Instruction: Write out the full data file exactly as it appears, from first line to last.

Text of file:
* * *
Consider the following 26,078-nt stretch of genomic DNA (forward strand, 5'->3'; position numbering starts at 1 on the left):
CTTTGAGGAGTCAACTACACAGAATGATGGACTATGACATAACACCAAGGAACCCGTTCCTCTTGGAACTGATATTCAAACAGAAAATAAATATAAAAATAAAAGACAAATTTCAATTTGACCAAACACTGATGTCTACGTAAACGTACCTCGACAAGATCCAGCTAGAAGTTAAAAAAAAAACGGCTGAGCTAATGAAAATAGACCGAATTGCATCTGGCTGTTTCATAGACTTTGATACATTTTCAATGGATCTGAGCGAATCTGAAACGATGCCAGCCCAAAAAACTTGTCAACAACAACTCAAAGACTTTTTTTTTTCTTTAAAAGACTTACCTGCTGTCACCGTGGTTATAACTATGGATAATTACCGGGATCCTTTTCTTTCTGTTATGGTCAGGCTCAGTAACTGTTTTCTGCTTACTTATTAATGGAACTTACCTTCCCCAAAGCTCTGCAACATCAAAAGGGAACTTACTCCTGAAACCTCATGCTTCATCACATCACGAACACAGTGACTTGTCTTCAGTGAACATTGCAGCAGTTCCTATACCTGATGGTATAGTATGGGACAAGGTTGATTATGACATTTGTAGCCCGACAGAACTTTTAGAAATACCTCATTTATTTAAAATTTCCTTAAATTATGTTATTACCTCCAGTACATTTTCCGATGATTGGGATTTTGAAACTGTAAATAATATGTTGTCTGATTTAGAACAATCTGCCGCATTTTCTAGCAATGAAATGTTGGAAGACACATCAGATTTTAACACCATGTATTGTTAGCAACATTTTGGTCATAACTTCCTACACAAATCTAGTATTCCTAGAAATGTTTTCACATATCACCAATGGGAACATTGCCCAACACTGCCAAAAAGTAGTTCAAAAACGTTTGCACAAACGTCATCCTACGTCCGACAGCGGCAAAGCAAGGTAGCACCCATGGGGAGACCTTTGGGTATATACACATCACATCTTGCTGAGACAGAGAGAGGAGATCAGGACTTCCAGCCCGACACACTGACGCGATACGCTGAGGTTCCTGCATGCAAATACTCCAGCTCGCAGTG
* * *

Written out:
Consider the following 26,078-nt stretch of genomic DNA (forward strand, 5'->3'; position numbering starts at 1 on the left):
CTTTGAGGAGTCAACTACACAGAATGATGGACTATGACATAACACCAAGGAACCCGTTCCTCTTGGAACTGATATTCAAACAGAAAATAAATATAAAAATAAAAGACAAATTTCAATTTGACCAAACACTGATGTCTACGTAAACGTACCTCGACAAGATCCAGCTAGAAGTTAAAAAAAAAACGGCTGAGCTAATGAAAATAGACCGAATTGCATCTGGCTGTTTCATAGACTTTGATACATTTTCAATGGATCTGAGCGAATCTGAAACGATGCCAGCCCAAAAAACTTGTCAACAACAACTCAAAGACTTTTTTTTTTCTTTAAAAGACTTACCTGCTGTCACCGTGGTTATAACTATGGATAATTACCGGGATCCTTTTCTTTCTGTTATGGTCAGGCTCAGTAACTGTTTTCTGCTTACTTATTAATGGAACTTACCTTCCCCAAAGCTCTGCAACATCAAAAGGGAACTTACTCCTGAAACCTCATGCTTCATCACATCACGAACACAGTGACTTGTCTTCAGTGAACATTGCAGCAGTTCCTATACCTGATGGTATAGTATGGGACAAGGTTGATTATGACATTTGTAGCCCGACAGAACTTTTAGAAATACCTCATTTATTTAAAATTTCCTTAAATTATGTTATTACCTCCAGTACATTTTCCGATGATTGGGATTTTGAAACTGTAAATAATATGTTGTCTGATTTAGAACAATCTGCCGCATTTTCTAGCAATGAAATGTTGGAAGACACATCAGATTTTAACACCATGTATTGTTAGCAACATTTTGGTCATAACTTCCTACACAAATCTAGTATTCCTAGAAATGTTTTCACATATCACCAATGGGAACATTGCCCAACACTGCCAAAAAGTAGTTCAAAAACGTTTGCACAAACGTCATCCTACGTCCGACAGCGGCAAAGCAAGGTAGCACCCATGGGGAGACCTTTGGGTATATACACATCACATCTTGCTGAGACAGAGAGAGGAGATCAGGACTTCCAGCCCGACACACTGACGCGATACGCTGAGGTTCCTGCATGCAAATACTCCAGCTCGCAGTG